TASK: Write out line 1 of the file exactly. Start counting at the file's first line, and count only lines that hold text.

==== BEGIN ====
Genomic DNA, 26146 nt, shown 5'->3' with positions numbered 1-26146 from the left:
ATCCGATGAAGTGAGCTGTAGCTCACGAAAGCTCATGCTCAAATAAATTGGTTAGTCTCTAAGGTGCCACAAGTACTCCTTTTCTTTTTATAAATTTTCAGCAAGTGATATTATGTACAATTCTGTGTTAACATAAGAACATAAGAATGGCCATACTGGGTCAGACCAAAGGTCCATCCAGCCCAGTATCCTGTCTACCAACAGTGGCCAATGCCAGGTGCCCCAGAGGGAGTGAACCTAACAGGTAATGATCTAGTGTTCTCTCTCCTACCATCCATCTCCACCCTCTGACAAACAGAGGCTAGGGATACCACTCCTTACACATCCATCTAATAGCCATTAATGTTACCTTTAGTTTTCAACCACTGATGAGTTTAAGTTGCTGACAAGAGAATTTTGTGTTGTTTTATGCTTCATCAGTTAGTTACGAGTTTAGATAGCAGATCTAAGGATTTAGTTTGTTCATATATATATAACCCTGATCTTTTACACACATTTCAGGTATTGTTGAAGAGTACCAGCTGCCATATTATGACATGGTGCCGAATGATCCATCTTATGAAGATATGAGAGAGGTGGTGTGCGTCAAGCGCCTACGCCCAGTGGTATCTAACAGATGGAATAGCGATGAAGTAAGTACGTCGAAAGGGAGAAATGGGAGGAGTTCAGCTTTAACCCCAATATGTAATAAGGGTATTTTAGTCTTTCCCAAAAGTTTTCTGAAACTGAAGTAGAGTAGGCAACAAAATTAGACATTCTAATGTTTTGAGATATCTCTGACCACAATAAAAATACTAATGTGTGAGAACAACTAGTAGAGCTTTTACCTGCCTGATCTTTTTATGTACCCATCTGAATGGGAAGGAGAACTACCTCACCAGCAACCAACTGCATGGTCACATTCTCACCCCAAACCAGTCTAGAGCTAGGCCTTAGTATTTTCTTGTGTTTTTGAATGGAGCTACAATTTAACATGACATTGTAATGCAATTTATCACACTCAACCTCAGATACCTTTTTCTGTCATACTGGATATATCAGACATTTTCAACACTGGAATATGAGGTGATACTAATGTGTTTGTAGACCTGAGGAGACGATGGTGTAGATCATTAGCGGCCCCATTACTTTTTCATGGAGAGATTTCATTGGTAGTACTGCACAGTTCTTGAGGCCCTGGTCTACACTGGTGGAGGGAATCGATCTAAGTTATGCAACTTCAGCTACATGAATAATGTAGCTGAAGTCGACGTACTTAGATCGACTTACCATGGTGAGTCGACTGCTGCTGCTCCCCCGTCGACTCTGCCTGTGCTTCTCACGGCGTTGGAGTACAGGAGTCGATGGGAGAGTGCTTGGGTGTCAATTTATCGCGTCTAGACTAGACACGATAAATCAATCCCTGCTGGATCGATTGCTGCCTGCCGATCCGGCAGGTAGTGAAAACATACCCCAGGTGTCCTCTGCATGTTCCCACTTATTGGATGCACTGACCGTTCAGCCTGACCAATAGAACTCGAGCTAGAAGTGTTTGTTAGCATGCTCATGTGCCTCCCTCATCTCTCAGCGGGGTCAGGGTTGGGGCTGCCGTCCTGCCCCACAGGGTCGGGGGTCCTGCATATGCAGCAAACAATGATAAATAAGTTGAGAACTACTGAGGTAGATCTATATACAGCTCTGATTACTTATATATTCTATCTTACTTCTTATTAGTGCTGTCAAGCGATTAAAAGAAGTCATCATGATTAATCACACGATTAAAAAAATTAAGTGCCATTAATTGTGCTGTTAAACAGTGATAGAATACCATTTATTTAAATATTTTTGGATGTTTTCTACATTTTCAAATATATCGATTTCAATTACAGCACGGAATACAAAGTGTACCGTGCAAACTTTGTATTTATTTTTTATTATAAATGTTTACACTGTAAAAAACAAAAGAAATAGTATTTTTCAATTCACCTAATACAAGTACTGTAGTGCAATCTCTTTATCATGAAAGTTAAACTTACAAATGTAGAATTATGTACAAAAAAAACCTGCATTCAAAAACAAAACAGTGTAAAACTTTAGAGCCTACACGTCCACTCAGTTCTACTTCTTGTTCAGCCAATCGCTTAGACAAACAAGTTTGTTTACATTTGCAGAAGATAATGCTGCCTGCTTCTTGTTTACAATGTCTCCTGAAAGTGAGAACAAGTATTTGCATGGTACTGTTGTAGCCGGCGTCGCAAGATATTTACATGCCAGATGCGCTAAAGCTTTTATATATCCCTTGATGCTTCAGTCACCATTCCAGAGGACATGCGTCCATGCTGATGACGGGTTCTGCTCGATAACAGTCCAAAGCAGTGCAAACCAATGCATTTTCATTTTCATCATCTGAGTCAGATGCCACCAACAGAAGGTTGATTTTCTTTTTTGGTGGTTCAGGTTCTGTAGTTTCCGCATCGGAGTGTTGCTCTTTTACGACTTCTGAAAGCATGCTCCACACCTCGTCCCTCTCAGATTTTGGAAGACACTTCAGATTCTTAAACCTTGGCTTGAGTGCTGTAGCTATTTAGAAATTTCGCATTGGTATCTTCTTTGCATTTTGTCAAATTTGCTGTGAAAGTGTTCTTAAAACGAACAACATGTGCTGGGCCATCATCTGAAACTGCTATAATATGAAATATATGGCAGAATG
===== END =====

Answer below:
Genomic DNA, 26146 nt, shown 5'->3' with positions numbered 1-26146 from the left: